“In the Belly of the Ship,” or, the Abjection of Black Beings
Before exploring the sonic elements of the performance in relation to blackness and abjection, the minimal text for the song requires unpacking, as it plays an important role in relation to the sonic in formulating the relation to blackness and sonic abjection that I am proposing. In the first verse, Lamar describes the scene of the slave ship, where in its belly “lie human waste next to human flesh.” Here Lamar constitutes the human body in the same space as that which it excretes as waste, forcing the image of their coexistence aboard the slave ship, forcing the unthinkable—shit is one of the exemplary models in Kristeva’s discussion of abjection—into existence, by forcing it into proximity with the body. On its relationship to the body, Kristeva states:
According to Kristeva, abjection is that which is expelled from the body because it causes too much terror to imagine its coexistence with the body. Lamar’s lyric makes impossible the ejection of the object that causes abjection in the body. We cannot make that which threatens abjection into the objectified other, rather we are drawn to the place where meaning collapses. Now, we must deal with the abjection. In the second half of the first verse, the lyrics point out that in confronting abjection we realize that it is a constant threat to the boundaries we have constructed in order to maintain our subjectivity — “again night, day, night, day…” Abjection is everywhere, and always threatens psychic contact.
In verse two, after Lamar tells us in the chorus that he does not eat or drink, he pushes the trope of abjection further when he sings that “those who eat,” already coexisting in abjection with their own shit, will inevitably “nasty themselves.” This line simultaneously works as an agent of illumination on a few different modes of discourse. First, it retroactively clarifies why the character being sung does not eat or drink, because if you eat or drink, you will literally add to the waste that already encroaches on your captive body. And, what’s more, as a mode of abjection, not only are you forced into coexistence with shit, but you have now become the source from which that shit emanates. The only thing worse than simply being witness to an object of abjection, is the realization that abjection is always already part and parcel of you, which is what makes it so terrifying, as well as makes it so necessary to eject from your subjective realm. Lamar’s explication of the body that is forced to come face to face not only with its own waste, but that very waste as a product of their being, a part of their body, forecloses the possibility of ignoring the body’s coterminous relationship to that which is identified as the site of abjection. Such a scene as the one presented by Lamar in this line of text forces the realization that an object that is abjected is “not me,” per se, but at the same time, it is also “not, not me.” An abjected object has a complicated relationship with the subject of which it is part, since it is comprehended as:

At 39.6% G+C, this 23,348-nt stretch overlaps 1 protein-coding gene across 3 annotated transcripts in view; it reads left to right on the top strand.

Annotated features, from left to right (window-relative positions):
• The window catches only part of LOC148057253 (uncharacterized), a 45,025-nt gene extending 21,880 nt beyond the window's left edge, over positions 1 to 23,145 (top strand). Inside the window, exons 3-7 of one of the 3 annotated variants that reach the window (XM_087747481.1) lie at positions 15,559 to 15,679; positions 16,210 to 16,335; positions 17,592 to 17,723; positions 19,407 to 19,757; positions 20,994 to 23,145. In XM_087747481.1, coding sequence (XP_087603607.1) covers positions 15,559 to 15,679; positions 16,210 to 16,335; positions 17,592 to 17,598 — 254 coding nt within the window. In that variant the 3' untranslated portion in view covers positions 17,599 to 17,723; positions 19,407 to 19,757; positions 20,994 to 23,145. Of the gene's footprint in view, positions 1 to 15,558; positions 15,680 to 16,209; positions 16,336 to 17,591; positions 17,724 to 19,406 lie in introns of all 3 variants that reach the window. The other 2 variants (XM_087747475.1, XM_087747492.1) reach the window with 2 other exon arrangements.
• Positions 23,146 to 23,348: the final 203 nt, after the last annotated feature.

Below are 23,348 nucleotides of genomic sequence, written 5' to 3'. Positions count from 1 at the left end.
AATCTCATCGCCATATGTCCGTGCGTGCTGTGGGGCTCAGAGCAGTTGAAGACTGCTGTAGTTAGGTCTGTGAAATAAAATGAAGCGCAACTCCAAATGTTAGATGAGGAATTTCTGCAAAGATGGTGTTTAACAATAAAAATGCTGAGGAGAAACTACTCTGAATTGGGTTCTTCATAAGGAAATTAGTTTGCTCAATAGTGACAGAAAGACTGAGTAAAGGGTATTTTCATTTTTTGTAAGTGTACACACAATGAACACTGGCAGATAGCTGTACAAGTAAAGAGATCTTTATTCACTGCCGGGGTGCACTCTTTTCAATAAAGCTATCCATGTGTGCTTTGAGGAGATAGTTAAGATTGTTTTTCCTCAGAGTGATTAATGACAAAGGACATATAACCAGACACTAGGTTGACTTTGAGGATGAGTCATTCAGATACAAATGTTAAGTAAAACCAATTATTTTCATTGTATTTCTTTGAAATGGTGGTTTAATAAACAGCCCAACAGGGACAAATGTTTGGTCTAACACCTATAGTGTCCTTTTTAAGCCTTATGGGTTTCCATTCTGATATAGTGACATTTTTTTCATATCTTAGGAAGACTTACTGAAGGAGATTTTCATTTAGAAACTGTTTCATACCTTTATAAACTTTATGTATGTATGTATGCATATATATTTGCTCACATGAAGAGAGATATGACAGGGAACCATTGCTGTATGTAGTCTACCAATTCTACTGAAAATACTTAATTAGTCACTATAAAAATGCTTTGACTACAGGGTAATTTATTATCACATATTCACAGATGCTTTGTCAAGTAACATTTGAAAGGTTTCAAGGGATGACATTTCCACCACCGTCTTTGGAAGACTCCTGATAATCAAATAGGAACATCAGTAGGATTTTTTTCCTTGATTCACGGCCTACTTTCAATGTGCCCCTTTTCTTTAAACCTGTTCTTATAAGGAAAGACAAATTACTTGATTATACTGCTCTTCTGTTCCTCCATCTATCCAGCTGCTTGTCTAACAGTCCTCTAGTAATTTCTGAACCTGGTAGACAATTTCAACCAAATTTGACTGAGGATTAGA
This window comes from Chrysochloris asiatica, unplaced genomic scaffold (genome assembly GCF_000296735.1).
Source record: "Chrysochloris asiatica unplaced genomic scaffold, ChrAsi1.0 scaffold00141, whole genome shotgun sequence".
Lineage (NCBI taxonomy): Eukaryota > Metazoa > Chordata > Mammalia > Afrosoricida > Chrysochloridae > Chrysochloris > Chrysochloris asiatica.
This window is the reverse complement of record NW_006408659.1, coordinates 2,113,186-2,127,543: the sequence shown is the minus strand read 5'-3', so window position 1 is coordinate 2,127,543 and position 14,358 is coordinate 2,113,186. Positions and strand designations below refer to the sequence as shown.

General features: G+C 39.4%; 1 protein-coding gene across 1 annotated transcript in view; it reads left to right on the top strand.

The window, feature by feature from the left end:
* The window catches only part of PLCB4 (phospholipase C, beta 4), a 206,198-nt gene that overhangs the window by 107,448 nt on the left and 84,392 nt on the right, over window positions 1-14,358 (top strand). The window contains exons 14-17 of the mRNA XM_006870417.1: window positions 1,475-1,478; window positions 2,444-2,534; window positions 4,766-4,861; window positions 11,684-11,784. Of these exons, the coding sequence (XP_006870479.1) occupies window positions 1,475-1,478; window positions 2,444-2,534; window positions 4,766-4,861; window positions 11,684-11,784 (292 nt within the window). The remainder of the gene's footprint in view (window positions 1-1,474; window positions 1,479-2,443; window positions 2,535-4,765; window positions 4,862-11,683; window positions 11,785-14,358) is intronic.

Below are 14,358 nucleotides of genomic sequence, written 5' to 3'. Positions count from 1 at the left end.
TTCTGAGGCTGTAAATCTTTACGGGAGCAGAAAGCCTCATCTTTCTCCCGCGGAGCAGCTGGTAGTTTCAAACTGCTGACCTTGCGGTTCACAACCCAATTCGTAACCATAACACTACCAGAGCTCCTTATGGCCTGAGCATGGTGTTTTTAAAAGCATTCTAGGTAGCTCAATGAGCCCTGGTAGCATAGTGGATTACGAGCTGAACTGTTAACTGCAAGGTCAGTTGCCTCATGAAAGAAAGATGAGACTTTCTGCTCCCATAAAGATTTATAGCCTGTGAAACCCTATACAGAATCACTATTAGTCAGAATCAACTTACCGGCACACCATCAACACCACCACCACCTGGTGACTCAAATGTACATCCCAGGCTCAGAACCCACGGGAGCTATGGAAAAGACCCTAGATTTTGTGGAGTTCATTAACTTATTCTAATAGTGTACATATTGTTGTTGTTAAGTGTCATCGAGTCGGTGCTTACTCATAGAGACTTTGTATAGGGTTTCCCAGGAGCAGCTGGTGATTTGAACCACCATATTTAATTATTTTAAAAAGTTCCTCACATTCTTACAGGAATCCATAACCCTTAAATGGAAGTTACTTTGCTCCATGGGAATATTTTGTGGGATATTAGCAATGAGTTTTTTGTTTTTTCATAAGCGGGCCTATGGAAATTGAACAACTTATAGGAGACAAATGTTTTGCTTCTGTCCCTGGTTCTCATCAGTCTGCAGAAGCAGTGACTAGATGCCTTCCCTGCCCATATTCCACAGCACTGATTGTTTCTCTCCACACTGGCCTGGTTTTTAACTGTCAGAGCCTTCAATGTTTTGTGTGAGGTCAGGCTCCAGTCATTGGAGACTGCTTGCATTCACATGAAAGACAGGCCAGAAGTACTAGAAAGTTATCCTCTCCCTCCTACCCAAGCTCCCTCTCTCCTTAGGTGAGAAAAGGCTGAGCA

Additionally, Lamar circulates the power of the object of abjection on the body as material force suggesting that the “intestinal fumes brand black bodies with funk.” Besides this scene evoking fumes, something that we do not generally recognize very easily, Lamar’s insistence on the connection between that which is unthinkable as being part of the body remains connected to, and even acting upon these captive bodies made immobile through the scene of slavery. Further, there becomes present a connection between musicality, abjection, and blackness in the language used in this line in particular, specifically in relation to the descriptive musical language of certain black vernacular genres. Here, use of the words “nasty” and “funk” take on a multiplicity of meanings in relation to the black bodies hailed by Lamar, as well as the musical context in which this hailing occurs. The words become a point of slippage in which a site of potentiality in/of abjection might be made available. While the foul smell of shit brands the slave bodies with that same smell, a funk, in a musical context funk possesses a double meaning as funk was also a musical genre associated the with black aesthetic. Additionally, funk is a genre that many understand as having a strong connection to the body, a music that, through its powerful groove, affectively calls the body to move. Further, the word “nasty” in this phrase performs an interesting semiotic role as well. While, in the narrative context of the song, to “nasty” oneself ostensibly refers to the act of self-defecation, Lamar’s structured deployment of the term–“those who eat, nasty themselves”—also calls for the possibility of the insertion of the word “are” in the middle of the line to make the sentence “those who eat are nasty themselves.” As such, this manner of figuring conjures simultaneous imaginaries of nasty, eliding the shit made by those who eat with the black bodies themselves on the slave ship. These black bodies have now been made equivalent to shit. However, this formation also resonates with a musical black aesthetic as an adjective used to describe, in genres such as funk, musical virtuosity or powerful affective performance—”that groove is nasty!” Thus, at the same point of slippage between shit and black bodies, comes an understanding of musical virtuosity often associated with the black aesthetic, in which case the nastier you are, the better. As such, this slippage might suggest that the very site of abjection can be re-contextualized as a site of musical potentiality.